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Sumit Singhal
Sumit Singhal
Sumit Singhal loves modern architecture. He comes from a family of builders who have built more than 20 projects in the last ten years near Delhi in India. He has recently started writing about the architectural projects that catch his imagination.

Arctic Research Facility in ice cap of the Arctic Ocean by Polar Ants

March 15th, 2012 by Sumit Singhal

Article source: Polar Ants

Architecture defines, articulates and mediates the relationship between a physical environment and in-habitation. The primary investigation of this project is to balance this relationship through a dynamic study of material behavior. This project therefore proposes a living architecture, and challenges the classical modernist notions of permanence and stability. The theme of this proposal necessitates an equally responsive environment. As such, the project is located on the ice cap of the Arctic Ocean; an environment which exhibits harsh climatic conditions for human survival as well as constantly fluctuating physical surroundings. As ice makes up the entire physical environment of the Arctic cap, different times of the year present vastly different ground conditions; namely various ice thicknesses, hardness and layering of the ice, topographical features and overall ice coverage. As these factors change over the course of the year so do all architectural and formal qualities associated with them.


  • Architects: Polar Ants
  • Project: Arctic Research Facility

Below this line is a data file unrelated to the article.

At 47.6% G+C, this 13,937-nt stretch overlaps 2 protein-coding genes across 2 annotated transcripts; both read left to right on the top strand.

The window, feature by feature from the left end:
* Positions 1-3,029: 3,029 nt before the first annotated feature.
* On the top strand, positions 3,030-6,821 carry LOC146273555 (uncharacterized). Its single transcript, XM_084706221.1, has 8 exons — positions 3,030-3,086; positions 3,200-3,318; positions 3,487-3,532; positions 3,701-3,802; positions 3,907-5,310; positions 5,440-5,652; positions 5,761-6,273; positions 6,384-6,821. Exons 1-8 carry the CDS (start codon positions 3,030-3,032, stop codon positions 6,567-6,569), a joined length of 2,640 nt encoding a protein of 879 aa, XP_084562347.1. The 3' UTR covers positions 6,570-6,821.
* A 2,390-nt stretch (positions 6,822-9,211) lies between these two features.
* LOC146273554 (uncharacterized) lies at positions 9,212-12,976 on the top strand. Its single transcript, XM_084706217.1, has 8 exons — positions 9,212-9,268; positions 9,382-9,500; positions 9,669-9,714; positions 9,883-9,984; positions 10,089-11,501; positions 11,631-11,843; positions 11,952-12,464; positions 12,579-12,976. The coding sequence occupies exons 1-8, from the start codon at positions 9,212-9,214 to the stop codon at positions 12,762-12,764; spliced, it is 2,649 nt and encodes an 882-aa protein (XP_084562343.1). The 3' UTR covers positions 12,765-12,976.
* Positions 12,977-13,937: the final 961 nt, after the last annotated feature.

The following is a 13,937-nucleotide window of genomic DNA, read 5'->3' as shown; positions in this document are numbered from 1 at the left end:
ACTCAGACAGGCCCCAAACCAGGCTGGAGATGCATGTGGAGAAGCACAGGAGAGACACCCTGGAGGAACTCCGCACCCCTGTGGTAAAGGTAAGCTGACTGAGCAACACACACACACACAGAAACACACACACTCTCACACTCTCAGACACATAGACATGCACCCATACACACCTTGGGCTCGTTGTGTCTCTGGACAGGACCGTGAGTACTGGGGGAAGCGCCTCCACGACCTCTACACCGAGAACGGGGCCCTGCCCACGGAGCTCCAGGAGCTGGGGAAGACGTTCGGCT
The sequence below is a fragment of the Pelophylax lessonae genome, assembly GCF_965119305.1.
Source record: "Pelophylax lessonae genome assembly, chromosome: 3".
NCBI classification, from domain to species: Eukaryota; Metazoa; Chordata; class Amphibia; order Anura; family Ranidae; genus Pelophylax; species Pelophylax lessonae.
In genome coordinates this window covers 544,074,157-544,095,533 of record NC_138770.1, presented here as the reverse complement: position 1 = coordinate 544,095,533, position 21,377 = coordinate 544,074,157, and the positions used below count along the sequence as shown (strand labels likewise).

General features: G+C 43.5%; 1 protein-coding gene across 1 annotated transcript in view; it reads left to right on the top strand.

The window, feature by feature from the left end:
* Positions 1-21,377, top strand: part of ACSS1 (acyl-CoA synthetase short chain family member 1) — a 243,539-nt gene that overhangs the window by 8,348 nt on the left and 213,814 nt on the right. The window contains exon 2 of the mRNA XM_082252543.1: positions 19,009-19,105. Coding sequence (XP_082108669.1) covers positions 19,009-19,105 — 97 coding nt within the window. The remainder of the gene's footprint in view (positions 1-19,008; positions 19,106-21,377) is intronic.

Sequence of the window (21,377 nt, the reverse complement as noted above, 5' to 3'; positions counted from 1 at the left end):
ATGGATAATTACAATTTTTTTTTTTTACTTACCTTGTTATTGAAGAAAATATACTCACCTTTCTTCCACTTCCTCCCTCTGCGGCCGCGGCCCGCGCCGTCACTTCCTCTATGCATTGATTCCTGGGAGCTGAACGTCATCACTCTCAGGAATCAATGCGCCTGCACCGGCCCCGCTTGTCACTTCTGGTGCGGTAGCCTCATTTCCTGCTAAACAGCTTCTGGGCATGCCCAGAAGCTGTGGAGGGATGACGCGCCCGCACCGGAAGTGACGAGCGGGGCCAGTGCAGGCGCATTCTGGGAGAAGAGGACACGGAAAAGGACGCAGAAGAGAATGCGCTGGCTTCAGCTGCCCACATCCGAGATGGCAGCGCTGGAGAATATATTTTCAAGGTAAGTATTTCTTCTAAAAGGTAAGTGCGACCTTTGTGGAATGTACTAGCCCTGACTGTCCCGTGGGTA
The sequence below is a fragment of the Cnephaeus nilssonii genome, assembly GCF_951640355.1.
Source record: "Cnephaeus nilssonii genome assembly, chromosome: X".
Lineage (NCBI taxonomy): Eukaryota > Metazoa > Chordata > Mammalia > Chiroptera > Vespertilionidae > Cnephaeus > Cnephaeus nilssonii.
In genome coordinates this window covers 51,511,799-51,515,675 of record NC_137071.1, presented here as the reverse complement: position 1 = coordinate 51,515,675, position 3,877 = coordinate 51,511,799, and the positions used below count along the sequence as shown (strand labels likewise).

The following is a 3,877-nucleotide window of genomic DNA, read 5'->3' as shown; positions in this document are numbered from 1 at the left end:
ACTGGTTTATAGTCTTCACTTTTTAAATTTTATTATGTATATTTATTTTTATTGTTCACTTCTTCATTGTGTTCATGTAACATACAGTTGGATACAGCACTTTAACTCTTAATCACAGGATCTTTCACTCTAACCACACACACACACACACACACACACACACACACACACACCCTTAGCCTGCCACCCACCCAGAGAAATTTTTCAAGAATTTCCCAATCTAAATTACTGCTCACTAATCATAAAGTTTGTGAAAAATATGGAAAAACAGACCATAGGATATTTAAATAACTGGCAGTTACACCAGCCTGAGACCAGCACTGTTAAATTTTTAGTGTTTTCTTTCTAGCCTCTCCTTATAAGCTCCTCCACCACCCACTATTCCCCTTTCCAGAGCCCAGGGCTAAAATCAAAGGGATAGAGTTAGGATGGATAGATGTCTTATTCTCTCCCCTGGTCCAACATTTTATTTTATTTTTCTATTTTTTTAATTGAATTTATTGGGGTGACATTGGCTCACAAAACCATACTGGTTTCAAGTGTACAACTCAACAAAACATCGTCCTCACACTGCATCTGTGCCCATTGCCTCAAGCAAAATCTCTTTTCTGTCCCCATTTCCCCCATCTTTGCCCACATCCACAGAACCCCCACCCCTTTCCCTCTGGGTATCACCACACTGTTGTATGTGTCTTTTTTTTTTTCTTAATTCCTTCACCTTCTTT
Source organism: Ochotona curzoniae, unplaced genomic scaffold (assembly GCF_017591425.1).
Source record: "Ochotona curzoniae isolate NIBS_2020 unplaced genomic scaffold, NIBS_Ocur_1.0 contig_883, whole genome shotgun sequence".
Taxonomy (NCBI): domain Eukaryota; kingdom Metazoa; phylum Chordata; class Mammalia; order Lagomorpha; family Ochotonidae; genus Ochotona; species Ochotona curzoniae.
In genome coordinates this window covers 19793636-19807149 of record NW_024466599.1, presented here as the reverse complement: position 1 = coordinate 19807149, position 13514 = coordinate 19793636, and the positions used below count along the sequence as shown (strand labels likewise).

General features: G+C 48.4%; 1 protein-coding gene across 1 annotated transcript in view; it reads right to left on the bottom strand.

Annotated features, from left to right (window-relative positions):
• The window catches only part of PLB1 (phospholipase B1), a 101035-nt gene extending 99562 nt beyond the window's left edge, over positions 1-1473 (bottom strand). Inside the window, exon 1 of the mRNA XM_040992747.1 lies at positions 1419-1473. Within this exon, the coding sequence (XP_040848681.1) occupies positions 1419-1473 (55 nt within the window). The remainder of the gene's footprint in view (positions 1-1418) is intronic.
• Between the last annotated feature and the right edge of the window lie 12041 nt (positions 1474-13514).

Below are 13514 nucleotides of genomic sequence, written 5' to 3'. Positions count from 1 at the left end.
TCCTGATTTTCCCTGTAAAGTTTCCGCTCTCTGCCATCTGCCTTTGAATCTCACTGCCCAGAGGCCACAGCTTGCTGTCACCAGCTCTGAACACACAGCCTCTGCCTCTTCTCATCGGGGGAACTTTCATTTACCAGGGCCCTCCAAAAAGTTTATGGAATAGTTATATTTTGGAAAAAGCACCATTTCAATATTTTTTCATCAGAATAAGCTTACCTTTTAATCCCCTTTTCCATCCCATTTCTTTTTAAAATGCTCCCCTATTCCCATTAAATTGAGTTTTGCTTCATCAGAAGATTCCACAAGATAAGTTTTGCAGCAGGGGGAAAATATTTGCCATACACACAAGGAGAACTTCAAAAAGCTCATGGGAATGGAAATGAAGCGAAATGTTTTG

• Location: ice cap of the Arctic Ocean
  • Credits: Lukasz Szlachcic, Anais Mikaelian, Laila Selim, Bita Mohamadi


This project proposes an adaptable, mutable and contextual scientific research facility on the Arctic ice cap. The model for this research centre is based on the nature of exploratory and cinematographic expeditions, the kind exemplified by a BBC series Human Planet. The duality of needs (investigation and documentation) necessitates an architecture which can accommodate two distinct working environments: one exterior and dynamic; and one interior and stable and controlled. Any architectural intervention has to act as a bridge between these environments: facilitate in dangerous explorations while making habitation of the Arctic more feasible. The intervention challenges the basic assumptions of what an architectural demand for an Arctic expedition normally implies: a static and formally simplistic structure. In contrast, the resulting architecture is self-regulating, self-contained and autonomous.


This project challenges vernacular ice architecture as non-adaptable and unresponsive to the landscape and environmental forces. Upon the decision of purely using on-site materials and at the same time challenging the igloo, this project aims to produce an architecture which has more than an additive logic. As such, this project proposes the idea of “burrowing architecture”, which is a subtractive methodology.





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